In fall 2014, producer Sarah Koenig launched Serial, a spin-off podcast of This American Life. In the first season, Koenig re-investigated the 1999 murder of a high school student. In the second, she focused on Bowe Bergdahl, a U.S. soldier held captive by the Taliban and then tried for desertion. Most recently, Serial Productions released S-Town, which explores an unexpected mystery in a small Alabama town.

'Ship Beyond Time' Sails Through The Centuries

Apr 1, 2017

Last year, Heidi Heilig sailed onto the YA scene with her debut novel The Girl From Everywhere, introducing us to Nix, who uses maps to travel between times and worlds on the tall ship Temptation. Now we can journey with her through the sequel, The Ship Beyond Time, in search of an answer to the classic question of time travel: Are we the masters of our own fate, or are we simply treading the path of destiny?

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Karen Neulander is a brilliant, determined, tough political consultant who is facing a crisis she knows she can't fix: terminal ovarian cancer. Karen is determined to use whatever time she has left to share as much as she can of her life with her 6-year-old son, Jacob. She also has another goal: to introduce Jacob to Dave, the father he has never known but must try to love for the rest of his life.

What's the next big foodie enthusiasm? Robust flavors, earthy scents and lusty textures from the very soil that nourishes life.

It's called Veritable Cuisine du Terroir — literally, Food from the Earth Really — and in their copper-clad kitchen in the Marais district of Paris, chefs Solange and Gael Gregoire run one of the hottest bistros in a city long celebrated for its culinary prowess.

Abbad Yahya is used to controversy. For the last five years, the young Palestinian novelist has been writing books that have been criticized for including sex and politically unpopular opinions.

Yahya, who's 28, expected similar complaints about his fourth novel, Crime in Ramallah, published in Arabic late last year, which chronicles the lives of three young men affected by a woman's murder in the city where the Palestinian Authority has its headquarters.

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Meet the star of one of the biggest movies opening this weekend, a cyborg based off a Japanese manga series called "Ghost In The Shell."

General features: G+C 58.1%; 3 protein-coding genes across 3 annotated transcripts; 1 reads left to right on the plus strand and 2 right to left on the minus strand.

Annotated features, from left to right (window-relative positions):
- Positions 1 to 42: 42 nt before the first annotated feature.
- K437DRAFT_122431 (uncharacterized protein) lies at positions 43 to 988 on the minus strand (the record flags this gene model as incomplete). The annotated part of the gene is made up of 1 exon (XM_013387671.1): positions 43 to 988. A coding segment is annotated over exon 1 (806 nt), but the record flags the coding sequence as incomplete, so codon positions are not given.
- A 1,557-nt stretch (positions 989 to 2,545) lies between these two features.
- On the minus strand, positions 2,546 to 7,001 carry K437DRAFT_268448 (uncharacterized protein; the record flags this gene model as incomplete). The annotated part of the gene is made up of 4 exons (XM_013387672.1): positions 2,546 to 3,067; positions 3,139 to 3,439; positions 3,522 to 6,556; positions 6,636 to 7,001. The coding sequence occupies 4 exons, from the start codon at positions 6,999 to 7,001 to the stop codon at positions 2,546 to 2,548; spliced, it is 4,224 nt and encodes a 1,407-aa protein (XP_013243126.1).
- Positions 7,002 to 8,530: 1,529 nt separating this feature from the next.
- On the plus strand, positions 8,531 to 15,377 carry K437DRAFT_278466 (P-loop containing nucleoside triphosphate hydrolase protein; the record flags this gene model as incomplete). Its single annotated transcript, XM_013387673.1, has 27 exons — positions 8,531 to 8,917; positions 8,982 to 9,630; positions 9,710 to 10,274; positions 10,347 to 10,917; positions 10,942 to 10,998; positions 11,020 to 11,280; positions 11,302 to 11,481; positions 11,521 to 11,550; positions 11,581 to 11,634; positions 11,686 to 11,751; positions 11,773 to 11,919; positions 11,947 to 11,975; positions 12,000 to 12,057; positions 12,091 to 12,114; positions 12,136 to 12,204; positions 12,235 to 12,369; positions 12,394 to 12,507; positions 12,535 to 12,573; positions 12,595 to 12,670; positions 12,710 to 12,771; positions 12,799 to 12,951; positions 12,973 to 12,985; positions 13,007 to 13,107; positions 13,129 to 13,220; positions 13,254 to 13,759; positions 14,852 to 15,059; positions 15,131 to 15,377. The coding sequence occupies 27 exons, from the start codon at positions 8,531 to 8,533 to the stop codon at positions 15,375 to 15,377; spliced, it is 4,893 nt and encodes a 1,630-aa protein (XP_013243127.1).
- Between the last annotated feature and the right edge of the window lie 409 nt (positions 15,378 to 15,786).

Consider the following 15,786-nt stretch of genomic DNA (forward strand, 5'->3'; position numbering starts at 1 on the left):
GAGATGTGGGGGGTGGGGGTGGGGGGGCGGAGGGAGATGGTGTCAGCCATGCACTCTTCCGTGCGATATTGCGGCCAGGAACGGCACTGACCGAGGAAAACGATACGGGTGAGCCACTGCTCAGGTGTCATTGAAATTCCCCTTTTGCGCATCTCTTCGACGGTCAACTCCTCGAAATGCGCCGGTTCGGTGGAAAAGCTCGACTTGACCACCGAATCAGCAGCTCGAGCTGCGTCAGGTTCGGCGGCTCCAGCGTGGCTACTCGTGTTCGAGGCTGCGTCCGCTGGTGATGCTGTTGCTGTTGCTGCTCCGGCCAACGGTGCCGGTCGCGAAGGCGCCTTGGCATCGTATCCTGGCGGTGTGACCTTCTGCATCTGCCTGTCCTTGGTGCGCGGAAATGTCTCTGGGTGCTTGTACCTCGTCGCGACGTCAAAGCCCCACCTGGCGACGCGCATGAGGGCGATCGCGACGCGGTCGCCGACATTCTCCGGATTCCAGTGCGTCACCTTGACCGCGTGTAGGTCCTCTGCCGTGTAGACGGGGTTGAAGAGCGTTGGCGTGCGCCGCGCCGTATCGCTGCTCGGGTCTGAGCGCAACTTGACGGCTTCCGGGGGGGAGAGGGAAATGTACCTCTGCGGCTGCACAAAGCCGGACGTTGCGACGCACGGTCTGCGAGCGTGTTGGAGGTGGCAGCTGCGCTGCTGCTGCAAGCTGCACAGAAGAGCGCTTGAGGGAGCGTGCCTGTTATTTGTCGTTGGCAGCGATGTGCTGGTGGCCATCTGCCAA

(SOUNDBITE OF FILM, "GHOST IN THE SHELL")

In the hands of Japanese netsuke carvers like Ryushi Komada, something quite mundane becomes sublime. From a simple block of wood emerges a delicate and expressive face, the sense of movement in the folds of a dress, the fine strings on an ancient instrument.

'Luna: Wolf Moon' Is A Howling Good Read

Apr 1, 2017

No one builds a world like Ian McDonald does.

Piece by piece and brick by brick. Spare, simple, elegant when he needs to be (an entire landscape taken in at a glance), deep and meaty when he wants to be (extended riffs and spooling digressions on jazz, lunar architecture, virtual sex, knives), he does his work like an artisan pulling a sculpture from stone. There are no wasted moves, nothing that isn't vital because, in the end, everything is vital. Everything matters.

Amgad Naguib is a collector of ephemera — the fleeting, fragile and often overlooked objects of everyday life.

The old matchbooks, toothbrushes and ticket stubs — a few of the objects among hundreds of thousands in his collections — normally spill from bags and boxes in his overstuffed Cairo warehouses. But for two months, a small part of his unusual collection was exhibited at a downtown Cairo art gallery, under a title borrowed from the Turkish author Orhan Pamuk: "The Past Is Always an Invented Land."

An artist is sitting on a chair in a Paris art museum over a dozen chicken eggs until they hatch. This is not an April Fools' joke.

"I will, broadly speaking, become a chicken," says Abraham Poincheval, a French performance artist who has recently also had himself encased inside a bear, where he ate worms and beetles, and then inside a limestone rock, where he thought, slept and slurped soup.

Humans have long looked to animals for design inspiration. From basic camouflage to a quiet bullet train in Japan to the Wright brothers' wings, the process called biomimicry is a basic tenet of human engineering.

Jonathon Keats has turned it on its head.

A little seminar in documentary technique is being offered by two docs about women this week. The filmmakers for All This Panic take a fly-on-the-wall approach with their teenage subjects — no narration, no explainers. The directors of God Knows Where I Am tease out their story as if it were a mystery novel.